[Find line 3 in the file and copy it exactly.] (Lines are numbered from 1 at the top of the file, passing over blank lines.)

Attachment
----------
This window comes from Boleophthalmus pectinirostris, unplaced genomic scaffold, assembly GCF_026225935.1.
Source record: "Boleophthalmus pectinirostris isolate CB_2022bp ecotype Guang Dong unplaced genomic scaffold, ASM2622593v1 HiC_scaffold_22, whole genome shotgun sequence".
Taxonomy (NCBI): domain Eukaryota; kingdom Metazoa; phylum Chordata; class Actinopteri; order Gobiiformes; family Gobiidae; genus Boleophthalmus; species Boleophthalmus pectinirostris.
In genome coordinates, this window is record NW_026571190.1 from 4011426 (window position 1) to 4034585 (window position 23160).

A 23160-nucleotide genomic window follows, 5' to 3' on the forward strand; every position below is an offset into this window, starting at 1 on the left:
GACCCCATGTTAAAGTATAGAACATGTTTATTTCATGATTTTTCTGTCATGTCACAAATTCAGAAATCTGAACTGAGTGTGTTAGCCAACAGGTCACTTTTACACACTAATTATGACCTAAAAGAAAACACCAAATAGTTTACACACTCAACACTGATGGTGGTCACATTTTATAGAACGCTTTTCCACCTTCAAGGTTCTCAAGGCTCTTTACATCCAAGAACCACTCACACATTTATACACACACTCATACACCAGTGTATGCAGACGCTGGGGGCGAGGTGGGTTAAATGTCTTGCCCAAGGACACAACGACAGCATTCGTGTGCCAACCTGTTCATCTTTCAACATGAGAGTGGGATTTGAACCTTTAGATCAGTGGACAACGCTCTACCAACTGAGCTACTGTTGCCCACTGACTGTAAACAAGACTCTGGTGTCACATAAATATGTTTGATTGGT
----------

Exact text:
Taxonomy (NCBI): domain Eukaryota; kingdom Metazoa; phylum Chordata; class Actinopteri; order Gobiiformes; family Gobiidae; genus Boleophthalmus; species Boleophthalmus pectinirostris.